That's why I advocate adoption. I love to do it. :) I seriously might consider making a career out of this! haha! That's how much I love! I feel that being an advocate or educating people about adoption. It connects me a little bit more to Olivia. Because I couldn't have made an adoption plan without her. I wouldn't have met so many great people without going through all of this. She is the reason why I advocate for adoption.

Friday, November 26, 2010

26. Birthmomma Drama

Reblogged from August.

Here's been today's topic. In your opinion, in the above picture, who is Olivia's mom?

Am I her mom because I gave her life? Is Val her mom because she is raising her? I don't consider myself a mom. I do believe I am a BIRTHmom. I am going to pull some bits and pieces of blogs that I have read today. 3 of them, exactly, all about being a mother.

One perspective of an adoptive mom, Mary.

Two perspectives of birthmoms, Birthmom Buds and Sterling.

When first reading the title, "Am I A Mother?" on Birthmom Buds. I really thought about it. I get it. I gave birth but is that some sort of rite of passage? I somehow now have the "ins" of being a good mom. Now, I can compete with other women who has had the longest and most horrible labors, who had to push for the longest and who had to get the most stitches. I don't think that's what a mother is ALL about. I think the whole experience of bringing a child into this world is what's important. It's a role that we have but not all of us get to have that role of bearing children.

On Birthmom Buds it says:

"I looked up the definition of Mother

'The state of being a mother; the character or office of a mother.'

I found that definition extremely vague and unhelpful. Because I am currently not in the state of being a mother. I currently do not have a child. But I guess I could be the character of a mother..but that to me still doesn't seem right. Yes, I gave birth to one heck of a beautiful little girl (if I do say so myself :) and yes I am a character, but I am not her mother. I am a birthmother.

I looked up the definition of Birth Mother 

'The biological mother of a child; a person's mother related biologically rather than by adoption'

Well this could be a lot of people then. My mom would be a birthmother and she didn't place for adoption, so could my aunts, my neighbors and friends.

So all of this searching did not lead me to any answer. In fact it has frustrated me quite a bit. So I want to know.... What is your opinion.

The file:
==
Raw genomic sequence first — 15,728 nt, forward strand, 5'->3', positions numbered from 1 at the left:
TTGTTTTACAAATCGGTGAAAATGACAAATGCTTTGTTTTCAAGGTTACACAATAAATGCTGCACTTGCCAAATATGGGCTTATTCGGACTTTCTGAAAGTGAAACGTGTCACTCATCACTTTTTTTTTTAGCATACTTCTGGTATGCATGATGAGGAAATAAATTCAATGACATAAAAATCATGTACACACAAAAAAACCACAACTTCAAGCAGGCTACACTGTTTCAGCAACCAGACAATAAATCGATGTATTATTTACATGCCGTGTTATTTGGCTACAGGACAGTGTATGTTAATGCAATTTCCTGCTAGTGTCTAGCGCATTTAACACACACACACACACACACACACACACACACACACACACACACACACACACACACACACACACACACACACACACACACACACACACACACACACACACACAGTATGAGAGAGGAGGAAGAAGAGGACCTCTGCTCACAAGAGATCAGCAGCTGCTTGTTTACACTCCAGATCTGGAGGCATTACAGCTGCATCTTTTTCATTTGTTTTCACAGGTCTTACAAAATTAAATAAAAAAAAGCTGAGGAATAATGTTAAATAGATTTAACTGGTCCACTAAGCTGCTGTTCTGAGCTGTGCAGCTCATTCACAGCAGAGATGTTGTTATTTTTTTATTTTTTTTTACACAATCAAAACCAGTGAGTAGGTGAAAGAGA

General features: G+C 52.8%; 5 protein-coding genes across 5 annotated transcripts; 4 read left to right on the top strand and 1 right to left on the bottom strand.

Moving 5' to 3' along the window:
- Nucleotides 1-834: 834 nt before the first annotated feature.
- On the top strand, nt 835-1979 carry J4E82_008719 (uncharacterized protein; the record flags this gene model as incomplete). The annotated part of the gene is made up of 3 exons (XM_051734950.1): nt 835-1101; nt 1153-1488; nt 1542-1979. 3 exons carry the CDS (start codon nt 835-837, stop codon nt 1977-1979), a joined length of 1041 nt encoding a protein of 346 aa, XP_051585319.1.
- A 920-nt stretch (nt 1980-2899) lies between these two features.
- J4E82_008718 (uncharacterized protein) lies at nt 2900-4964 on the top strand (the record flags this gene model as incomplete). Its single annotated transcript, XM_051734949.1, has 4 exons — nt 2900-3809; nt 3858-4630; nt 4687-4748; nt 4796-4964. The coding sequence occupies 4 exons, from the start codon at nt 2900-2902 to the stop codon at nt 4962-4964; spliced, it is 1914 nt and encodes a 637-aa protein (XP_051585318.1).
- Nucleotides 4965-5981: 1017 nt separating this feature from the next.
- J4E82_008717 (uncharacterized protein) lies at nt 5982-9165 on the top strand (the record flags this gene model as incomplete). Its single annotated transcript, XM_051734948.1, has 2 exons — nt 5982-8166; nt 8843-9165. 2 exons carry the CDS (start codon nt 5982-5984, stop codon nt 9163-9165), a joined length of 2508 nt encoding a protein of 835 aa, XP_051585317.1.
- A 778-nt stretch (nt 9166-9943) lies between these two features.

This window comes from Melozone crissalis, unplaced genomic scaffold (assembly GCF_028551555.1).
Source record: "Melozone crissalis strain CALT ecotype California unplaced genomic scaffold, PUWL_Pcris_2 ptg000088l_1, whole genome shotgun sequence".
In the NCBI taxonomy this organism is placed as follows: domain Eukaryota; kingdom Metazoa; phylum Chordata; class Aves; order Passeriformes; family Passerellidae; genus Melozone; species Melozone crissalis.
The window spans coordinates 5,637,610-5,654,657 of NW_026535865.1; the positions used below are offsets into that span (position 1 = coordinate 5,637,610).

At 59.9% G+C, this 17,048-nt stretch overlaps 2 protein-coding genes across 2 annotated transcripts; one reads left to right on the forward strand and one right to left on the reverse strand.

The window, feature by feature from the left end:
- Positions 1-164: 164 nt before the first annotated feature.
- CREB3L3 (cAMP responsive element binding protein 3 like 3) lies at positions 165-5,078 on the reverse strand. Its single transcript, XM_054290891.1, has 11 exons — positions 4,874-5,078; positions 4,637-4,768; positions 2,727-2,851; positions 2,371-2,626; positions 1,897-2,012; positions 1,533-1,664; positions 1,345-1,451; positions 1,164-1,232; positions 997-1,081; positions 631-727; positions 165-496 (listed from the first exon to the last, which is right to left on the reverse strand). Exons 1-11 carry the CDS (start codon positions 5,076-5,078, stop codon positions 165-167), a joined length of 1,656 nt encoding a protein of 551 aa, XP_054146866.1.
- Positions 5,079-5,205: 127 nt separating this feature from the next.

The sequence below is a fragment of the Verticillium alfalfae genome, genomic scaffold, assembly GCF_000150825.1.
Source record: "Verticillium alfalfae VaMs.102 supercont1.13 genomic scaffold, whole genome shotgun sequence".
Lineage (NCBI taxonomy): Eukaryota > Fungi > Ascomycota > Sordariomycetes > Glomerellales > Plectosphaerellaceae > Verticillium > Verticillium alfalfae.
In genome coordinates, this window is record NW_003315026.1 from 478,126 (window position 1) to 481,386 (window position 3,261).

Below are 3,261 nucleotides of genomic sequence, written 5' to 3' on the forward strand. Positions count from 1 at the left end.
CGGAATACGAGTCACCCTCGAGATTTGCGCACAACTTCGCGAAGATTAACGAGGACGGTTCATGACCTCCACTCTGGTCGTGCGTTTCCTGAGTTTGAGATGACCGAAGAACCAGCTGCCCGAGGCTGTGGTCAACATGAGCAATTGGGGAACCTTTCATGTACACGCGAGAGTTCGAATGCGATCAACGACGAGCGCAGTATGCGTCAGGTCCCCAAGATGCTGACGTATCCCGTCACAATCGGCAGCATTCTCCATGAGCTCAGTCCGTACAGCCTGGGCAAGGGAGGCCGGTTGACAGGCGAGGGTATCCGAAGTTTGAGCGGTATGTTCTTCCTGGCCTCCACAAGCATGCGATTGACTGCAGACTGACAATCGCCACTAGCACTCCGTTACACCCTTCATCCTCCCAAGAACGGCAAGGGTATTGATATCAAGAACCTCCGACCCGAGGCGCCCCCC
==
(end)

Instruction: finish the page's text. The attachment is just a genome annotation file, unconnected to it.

Are birthmothers : Mothers, Birthmothers, or just girls who placed their baby for adoption."

For me, personally. Birthmothers aren't JUST the girls who place their babies for adoption. But I don't call my mom, birthmom. But she gave birth to me, I still call her mom. I don't call my neighbor, birthmom (even though she could be one), she possibly gave birth but I still call them my neighbor or friend. I think the term birthmom, is almost directly towards the women who have placed their children for adoption. Because it is our identity. It is apart of who we are. At one point, it has defined us. In group, we talked about how adoption is part of our identity. It may be for a time a big part of our lives. And I have definitely seen in my own personal experience, that in time, I have just moved on. I still carry that identity with me everyday, but I don't make a t-shirt that says, "I'm a birthmom. Talk to me."

That's just my personal opinion on the matter.

On Mary's blog, this is what she has to say,

"Why I call my child's birthmother her birthmother:
Because she gave birth to her.

Seems simple enough, right? Apparently not.

Evidently there is a bit of controversy in the adoption world surrounding the nomenclature of women who give birth to children and place them for adoption. Perhaps I was too naive or idealistic before I adopted for thinking 'Why would something as beautiful as creating families through adoption be considered controversial?'

If you don't think adoption is full of controversy, you will quickly discover it certainly is once you've started the adoption process, adopted, or placed a child for adoption. Better yet, start publicly writing about your experiences and you will most assuredly receive immediate criticism for your viewpoints and experiences- whatever those happen to be."


"What is most disturbing to me is that much of the condemnation heaped upon birthmothers is from other birthmothers who have been in their exact situation and whom you would hope would thus be filled with a greater amount of understanding and compassion.

Take, for instance, Jill's thoughts on the matter in her recent postName Calling:
'One of the first things I noticed when I encountered adoption meanies on the interwebs was that many of the birth mom meanies consider the phrase "birth mom" to be the vilest of insults. One compared using it to using the N-word. And I thought, wow, really? Because I've never heard "birth mom" used as a put-down, a slam, an insult, a verbal weapon, or a dressing-down.'
'The meanies feel that calling a woman a birth mother is insulting, akin to referring to her as an incubator or a breeder. Again I think, really? The only names that would suggest to me that woman was an incubator or a breeder are ... well, incubator, and breeder.